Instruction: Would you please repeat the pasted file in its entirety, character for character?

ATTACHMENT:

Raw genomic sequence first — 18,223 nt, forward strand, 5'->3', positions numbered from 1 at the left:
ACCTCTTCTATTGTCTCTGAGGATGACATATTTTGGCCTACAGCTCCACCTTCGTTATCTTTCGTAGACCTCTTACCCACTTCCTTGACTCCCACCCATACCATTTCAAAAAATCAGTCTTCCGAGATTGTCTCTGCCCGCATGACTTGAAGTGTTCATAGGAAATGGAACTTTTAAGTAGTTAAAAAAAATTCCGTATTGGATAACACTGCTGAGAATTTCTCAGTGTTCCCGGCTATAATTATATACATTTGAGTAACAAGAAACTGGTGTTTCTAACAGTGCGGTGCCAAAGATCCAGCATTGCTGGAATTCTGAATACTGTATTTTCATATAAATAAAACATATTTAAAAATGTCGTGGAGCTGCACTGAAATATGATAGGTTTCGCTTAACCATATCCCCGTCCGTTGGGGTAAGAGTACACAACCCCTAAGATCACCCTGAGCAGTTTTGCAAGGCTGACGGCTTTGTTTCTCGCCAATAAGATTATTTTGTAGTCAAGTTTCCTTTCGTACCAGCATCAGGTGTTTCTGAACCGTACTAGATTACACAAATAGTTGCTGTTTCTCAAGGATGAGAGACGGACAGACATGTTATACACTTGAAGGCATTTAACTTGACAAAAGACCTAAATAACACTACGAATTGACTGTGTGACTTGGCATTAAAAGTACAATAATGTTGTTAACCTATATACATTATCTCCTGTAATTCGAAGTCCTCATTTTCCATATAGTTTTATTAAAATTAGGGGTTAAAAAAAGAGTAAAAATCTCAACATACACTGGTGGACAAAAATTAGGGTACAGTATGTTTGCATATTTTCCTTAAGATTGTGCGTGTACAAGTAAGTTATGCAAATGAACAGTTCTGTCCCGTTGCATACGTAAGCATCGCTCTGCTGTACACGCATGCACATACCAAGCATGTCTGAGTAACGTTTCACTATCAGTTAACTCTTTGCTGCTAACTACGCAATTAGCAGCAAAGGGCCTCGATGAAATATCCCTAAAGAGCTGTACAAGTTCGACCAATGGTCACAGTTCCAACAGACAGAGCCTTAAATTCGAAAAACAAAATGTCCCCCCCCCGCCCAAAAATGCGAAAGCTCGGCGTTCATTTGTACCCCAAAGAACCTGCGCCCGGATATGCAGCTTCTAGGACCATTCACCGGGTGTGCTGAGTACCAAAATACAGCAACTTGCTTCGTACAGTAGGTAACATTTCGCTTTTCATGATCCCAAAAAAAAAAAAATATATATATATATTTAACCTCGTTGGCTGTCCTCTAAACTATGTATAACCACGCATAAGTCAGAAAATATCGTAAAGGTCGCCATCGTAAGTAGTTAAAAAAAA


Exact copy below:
Raw genomic sequence first — 18,223 nt, forward strand, 5'->3', positions numbered from 1 at the left:
ACCTCTTCTATTGTCTCTGAGGATGACATATTTTGGCCTACAGCTCCACCTTCGTTATCTTTCGTAGACCTCTTACCCACTTCCTTGACTCCCACCCATACCATTTCAAAAAATCAGTCTTCCGAGATTGTCTCTGCCCGCATGACTTGAAGTGTTCATAGGAAATGGAACTTTTAAGTAGTTAAAAAAAATTCCGTATTGGATAACACTGCTGAGAATTTCTCAGTGTTCCCGGCTATAATTATATACATTTGAGTAACAAGAAACTGGTGTTTCTAACAGTGCGGTGCCAAAGATCCAGCATTGCTGGAATTCTGAATACTGTATTTTCATATAAATAAAACATATTTAAAAATGTCGTGGAGCTGCACTGAAATATGATAGGTTTCGCTTAACCATATCCCCGTCCGTTGGGGTAAGAGTACACAACCCCTAAGATCACCCTGAGCAGTTTTGCAAGGCTGACGGCTTTGTTTCTCGCCAATAAGATTATTTTGTAGTCAAGTTTCCTTTCGTACCAGCATCAGGTGTTTCTGAACCGTACTAGATTACACAAATAGTTGCTGTTTCTCAAGGATGAGAGACGGACAGACATGTTATACACTTGAAGGCATTTAACTTGACAAAAGACCTAAATAACACTACGAATTGACTGTGTGACTTGGCATTAAAAGTACAATAATGTTGTTAACCTATATACATTATCTCCTGTAATTCGAAGTCCTCATTTTCCATATAGTTTTATTAAAATTAGGGGTTAAAAAAAGAGTAAAAATCTCAACATACACTGGTGGACAAAAATTAGGGTACAGTATGTTTGCATATTTTCCTTAAGATTGTGCGTGTACAAGTAAGTTATGCAAATGAACAGTTCTGTCCCGTTGCATACGTAAGCATCGCTCTGCTGTACACGCATGCACATACCAAGCATGTCTGAGTAACGTTTCACTATCAGTTAACTCTTTGCTGCTAACTACGCAATTAGCAGCAAAGGGCCTCGATGAAATATCCCTAAAGAGCTGTACAAGTTCGACCAATGGTCACAGTTCCAACAGACAGAGCCTTAAATTCGAAAAACAAAATGTCCCCCCCCCGCCCAAAAATGCGAAAGCTCGGCGTTCATTTGTACCCCAAAGAACCTGCGCCCGGATATGCAGCTTCTAGGACCATTCACCGGGTGTGCTGAGTACCAAAATACAGCAACTTGCTTCGTACAGTAGGTAACATTTCGCTTTTCATGATCCCAAAAAAAAAAAAATATATATATATATTTAACCTCGTTGGCTGTCCTCTAAACTATGTATAACCACGCATAAGTCAGAAAATATCGTAAAGGTCGCCATCGTAAGTAGTTAAAAAAAA